Everyday it seems there is another news article across all media with rants and raves. Thankfully the New Yorker brought a sense of humor and poignancy with its cover illustration.  There is not much we can add to the discussion that has not already been said. But we wanted to share some links and to alert you to the fact that Janette Sadik Khan will be in San Francisco next week. She is giving a keynote address at the San Francisco Bike Coalition (SFBC) Golden Wheels event. Here is a chance to meet one of the most influential and articulate leaders in modern transportation thinking and planning on the planet.

I had the good fortune to meet and interview her two years ago for this post titled “The First Lady of Livable Cities”. We are super fortunate to have her here in San Francisco. If you are local don’t pass up this opportunity to hear her and meet her.  All proceeds go to support the SFBC who work tirelessly to make San Francisco a smarter and more livable city for all of us.

Some summary notes and links on the New York CitiBike program.

The program is off to a phenomenal start. Check out the stats here.

New York City’s leaders took best practices from around the world where bike share has been already implemented in hundreds of cities.

Complaints about bike share are predictable, but over time reasoned arguments generally prevail, as summarized in Business Insider’s article “New York’s Bike Share Is Brilliant, And Every Complaint About It Is Bogus”.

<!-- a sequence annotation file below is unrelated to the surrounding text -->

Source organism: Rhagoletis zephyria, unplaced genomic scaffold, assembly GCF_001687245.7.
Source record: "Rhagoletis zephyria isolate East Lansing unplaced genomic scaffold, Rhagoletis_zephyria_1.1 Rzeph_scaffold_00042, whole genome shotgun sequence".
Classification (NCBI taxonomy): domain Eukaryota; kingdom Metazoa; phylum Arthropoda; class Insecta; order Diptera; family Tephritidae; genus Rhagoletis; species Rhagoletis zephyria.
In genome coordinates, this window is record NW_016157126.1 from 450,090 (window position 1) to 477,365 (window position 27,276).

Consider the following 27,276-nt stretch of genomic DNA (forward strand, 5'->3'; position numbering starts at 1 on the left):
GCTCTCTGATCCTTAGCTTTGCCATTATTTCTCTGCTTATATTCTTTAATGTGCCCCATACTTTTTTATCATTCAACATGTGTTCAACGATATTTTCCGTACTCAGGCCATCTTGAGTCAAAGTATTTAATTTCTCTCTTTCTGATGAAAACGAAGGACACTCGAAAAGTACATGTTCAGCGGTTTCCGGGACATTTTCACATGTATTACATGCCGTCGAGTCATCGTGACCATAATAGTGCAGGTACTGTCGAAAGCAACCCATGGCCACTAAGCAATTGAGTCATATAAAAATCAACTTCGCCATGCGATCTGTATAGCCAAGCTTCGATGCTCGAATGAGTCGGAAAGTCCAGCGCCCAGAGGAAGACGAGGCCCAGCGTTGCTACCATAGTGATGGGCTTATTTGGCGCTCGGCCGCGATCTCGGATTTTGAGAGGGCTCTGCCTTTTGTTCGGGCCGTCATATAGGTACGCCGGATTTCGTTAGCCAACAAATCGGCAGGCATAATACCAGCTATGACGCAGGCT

The joyful optimism perfectly captured by New York Times photographer Bill Cunningham here.

The wildest curmudgeon rant we have seen comes from Wall Street Journal Editorial Board Member Dorothy Rabinowitz who may be taking up where Michele Bachman is leaving off.  “Death by Bicycle” is the title for this diatribe.

Our friends at Pentagram Design have been active in this program. See here.

The largest bike share program is in Hangzhou, China, which is 10 times the size of New York City’s program. Here are Bike Sharing Maps from 29 cities around the world.

Credit Mayor Bloomberg and Janette Sadik-Kahn  for a program that will have far reaching implications.  It will do for NYC and the US what the phenomenal Velib program did for Paris and France launched in 2007.

We look forward to watching other cities in the US playing catch up.  Hello San Francisco.

San Francisco Bicycle Coalition’s annual Golden Wheels event on Thursday, June 20.


Bike Superhighway for Los Angeles?

Monday, June 3rd, 2013

I grew up in Pasadena, California close to Los Angeles. Pasadena is well known for the Rose Parade, a festival of flowers, which dates back to 1890. But more interesting perhaps during the 1890s with a population of 500,000, there were 30,000 cyclists, i.e. 6% of the population rode bikes. Biking was so popular that a biking superhighway toll road was nearly implemented from Pasadena to LA. But the car craze took over, and the rest is history. LA is known for its legendary traffic jams. And Pasadena is known for having the first freeway in the world. The Rose Parade is now officially the “Rose Parade presented by Honda”.

But there have been amazing developments in LA’s transportation system recently. Light rail is being developed throughout the city, helping to restore a streetcar transportation system that existed before GM and other companies had them ripped up.